By: Lamia Nabil
Prime Minster Hesham Qandil announced yesterday government plans to increase natural gas prices for cement and brick factories from $4 per million BTU to $6 per million BTU.
The government also decided to increase fuel oil and diesel prices by 50%, both of which are widely used in energy-intensive local industries, to reach EGP 1,500 ($220) per tonne, instead of EGP 1,000.
Minster of Petroleum Osama Kamal said that the decision to increase gas, fuel oil, and diesel prices for cement and brick factories came after an agreement with Minister of Industry and International Trade Hatem Saleh.
Kamal also said that a decision has been taken to improve energy price distortions for factories in order to ensure fair competition between them by applying uniform prices on thermal plants regardless of the type of fuel used.
This will raise natural gas prices to $6 per million BTU equivalent, and diesel and fuel oil prices to EGP 1,500 per tonne. Energy prices will thus become uniform for factories that belong to the same sector.
The Prime minister excluded all electricity production companies from the natural gas price increases, and also excluded bakeries and the food industry from fuel oil price increases; diesel and fuel oil prices for these companies and sectors will thus remain at EGP 1,000 per tonne.
Diesel prices will also be periodically reviewed for the next three years in order for the government to recoup production costs, with the new prices announced each year.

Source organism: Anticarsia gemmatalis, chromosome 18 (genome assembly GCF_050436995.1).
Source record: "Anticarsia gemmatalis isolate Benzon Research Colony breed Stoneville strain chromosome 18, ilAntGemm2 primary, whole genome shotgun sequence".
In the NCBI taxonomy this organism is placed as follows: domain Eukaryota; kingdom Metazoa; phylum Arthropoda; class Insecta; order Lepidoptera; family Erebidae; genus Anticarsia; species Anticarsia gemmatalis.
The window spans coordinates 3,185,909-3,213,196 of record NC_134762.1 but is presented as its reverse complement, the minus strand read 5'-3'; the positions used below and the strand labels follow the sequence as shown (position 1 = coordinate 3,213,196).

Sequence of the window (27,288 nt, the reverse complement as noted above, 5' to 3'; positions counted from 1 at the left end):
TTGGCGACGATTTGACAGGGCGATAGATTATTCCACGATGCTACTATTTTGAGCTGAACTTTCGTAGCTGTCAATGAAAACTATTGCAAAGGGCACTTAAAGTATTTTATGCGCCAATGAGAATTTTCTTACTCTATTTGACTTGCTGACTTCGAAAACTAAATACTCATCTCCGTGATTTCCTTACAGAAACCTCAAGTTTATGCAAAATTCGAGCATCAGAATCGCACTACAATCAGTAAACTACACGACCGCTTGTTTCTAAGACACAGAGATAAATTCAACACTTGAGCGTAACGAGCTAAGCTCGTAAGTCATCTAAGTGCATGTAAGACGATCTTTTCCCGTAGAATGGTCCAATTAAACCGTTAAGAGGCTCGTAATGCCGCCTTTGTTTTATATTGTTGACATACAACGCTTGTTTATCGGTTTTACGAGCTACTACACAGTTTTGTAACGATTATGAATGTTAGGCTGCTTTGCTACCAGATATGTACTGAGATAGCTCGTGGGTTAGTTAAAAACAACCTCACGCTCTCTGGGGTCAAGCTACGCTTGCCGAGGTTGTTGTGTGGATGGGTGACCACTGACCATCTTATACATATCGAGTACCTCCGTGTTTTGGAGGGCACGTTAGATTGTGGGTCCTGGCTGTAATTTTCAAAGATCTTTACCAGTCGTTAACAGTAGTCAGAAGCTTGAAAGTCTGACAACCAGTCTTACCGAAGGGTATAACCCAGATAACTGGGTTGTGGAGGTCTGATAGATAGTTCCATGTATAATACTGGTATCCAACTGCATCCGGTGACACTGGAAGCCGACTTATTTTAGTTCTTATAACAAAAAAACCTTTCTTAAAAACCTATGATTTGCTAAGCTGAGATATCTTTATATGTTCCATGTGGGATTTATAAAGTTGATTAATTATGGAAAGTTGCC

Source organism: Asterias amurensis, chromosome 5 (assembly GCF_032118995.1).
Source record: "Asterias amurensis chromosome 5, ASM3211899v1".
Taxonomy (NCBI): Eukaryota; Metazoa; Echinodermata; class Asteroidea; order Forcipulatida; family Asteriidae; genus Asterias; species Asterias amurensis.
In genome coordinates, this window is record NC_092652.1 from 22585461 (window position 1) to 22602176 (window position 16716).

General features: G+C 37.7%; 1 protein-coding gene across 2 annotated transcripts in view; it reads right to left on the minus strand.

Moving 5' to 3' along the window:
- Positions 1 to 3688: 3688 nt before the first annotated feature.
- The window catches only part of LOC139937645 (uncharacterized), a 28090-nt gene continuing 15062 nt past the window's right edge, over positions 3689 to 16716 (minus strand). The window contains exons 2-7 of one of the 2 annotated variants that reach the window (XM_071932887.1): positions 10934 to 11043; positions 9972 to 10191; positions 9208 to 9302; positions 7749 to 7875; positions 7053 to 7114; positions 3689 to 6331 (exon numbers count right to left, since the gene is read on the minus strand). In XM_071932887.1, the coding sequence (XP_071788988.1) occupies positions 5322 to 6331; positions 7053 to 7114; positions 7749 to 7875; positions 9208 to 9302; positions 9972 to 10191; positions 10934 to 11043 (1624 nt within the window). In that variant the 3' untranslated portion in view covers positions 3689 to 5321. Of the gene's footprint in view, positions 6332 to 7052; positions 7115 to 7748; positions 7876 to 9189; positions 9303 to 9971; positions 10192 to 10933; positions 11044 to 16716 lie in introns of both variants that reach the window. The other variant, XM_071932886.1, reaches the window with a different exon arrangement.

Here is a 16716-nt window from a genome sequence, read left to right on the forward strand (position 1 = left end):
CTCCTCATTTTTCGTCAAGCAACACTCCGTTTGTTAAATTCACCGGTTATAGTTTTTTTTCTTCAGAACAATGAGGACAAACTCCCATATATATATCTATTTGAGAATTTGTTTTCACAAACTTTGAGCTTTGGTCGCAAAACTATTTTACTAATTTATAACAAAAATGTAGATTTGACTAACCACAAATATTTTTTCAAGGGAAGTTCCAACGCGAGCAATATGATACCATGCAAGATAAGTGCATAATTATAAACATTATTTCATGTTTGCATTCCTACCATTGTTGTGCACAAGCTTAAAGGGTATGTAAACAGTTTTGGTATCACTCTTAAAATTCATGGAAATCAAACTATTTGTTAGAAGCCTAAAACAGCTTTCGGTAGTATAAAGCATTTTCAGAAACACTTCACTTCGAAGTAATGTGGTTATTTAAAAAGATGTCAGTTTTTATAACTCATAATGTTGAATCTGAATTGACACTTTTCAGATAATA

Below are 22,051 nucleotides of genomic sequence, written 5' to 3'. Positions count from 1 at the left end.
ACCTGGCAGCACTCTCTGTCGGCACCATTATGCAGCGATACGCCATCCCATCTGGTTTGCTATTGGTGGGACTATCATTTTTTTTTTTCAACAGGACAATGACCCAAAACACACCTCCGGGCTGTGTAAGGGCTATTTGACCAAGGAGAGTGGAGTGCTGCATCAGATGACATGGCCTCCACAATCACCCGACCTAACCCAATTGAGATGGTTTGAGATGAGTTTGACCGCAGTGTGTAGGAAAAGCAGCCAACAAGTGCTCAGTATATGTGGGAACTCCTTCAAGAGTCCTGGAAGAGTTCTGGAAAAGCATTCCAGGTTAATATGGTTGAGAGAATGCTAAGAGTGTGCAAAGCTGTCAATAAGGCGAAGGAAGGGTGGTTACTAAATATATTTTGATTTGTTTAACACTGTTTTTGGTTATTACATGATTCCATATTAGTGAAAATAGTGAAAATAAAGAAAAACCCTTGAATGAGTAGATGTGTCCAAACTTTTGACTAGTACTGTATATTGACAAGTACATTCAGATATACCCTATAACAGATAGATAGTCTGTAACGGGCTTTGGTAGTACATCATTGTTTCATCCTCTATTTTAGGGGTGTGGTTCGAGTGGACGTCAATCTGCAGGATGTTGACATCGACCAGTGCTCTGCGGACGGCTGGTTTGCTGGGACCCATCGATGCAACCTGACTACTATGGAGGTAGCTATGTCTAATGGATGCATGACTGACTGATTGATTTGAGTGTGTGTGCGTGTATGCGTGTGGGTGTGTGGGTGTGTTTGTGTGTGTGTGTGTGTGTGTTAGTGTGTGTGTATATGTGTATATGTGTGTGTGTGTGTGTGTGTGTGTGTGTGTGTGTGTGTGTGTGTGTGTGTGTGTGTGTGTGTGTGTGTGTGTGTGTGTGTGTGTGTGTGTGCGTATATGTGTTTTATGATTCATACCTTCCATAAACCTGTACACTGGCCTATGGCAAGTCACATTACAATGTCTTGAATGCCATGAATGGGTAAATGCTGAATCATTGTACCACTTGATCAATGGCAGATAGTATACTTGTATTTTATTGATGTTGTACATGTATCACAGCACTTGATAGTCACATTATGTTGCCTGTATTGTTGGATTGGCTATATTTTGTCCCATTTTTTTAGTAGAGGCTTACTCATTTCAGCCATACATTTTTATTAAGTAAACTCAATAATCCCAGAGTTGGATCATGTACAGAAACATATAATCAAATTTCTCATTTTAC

Managing Director of Beni Suef Cement Farouq Mostafa criticised the timing of the decision, claiming that it would increase the financial burden on companies during the current recession.
“The consumer is the ultimate victim,” he said, “because energy is an essential component in the production process for cement.”
He predicted that prices will increase at least EGP 60 after implementation of the resolution.
Mustafa also mentioned that the Industry Committee of the Shura Council held a meeting last week with cement companies to develop a plan to raise gas prices for factories. The meeting concluded that the price hikes would not be appropriate at the current time and that prices should be increased gradually.
Chair of the Department of Petroleum and Energy Engineering at the American University in Cairo (AUC) Professor Magdy Nasrallah, agreed with the decision.
Nasrallah accused foreign cement company’s who set up factories in Egypt of exploiting the country’s low energy and labour prices, something which, he said, is “unfair”, as these companies will then export a considerable amount of their production lines at international prices.
“The real question now,” he said, “is why would they obtain their energy needs via a significant subsidy?”
“This equation should have changed a long time ago,” he continued, “as these companies are very heavy users of energy resources and the country is losing a lot of money. We already have an energy shortage and this is the first year we have had to import natural gas.”
He added: “There must be some sort of regulation to organise local cement and brick prices in order to ensure that our local production lines won’t be affected, and that our products are sold at reasonable prices.”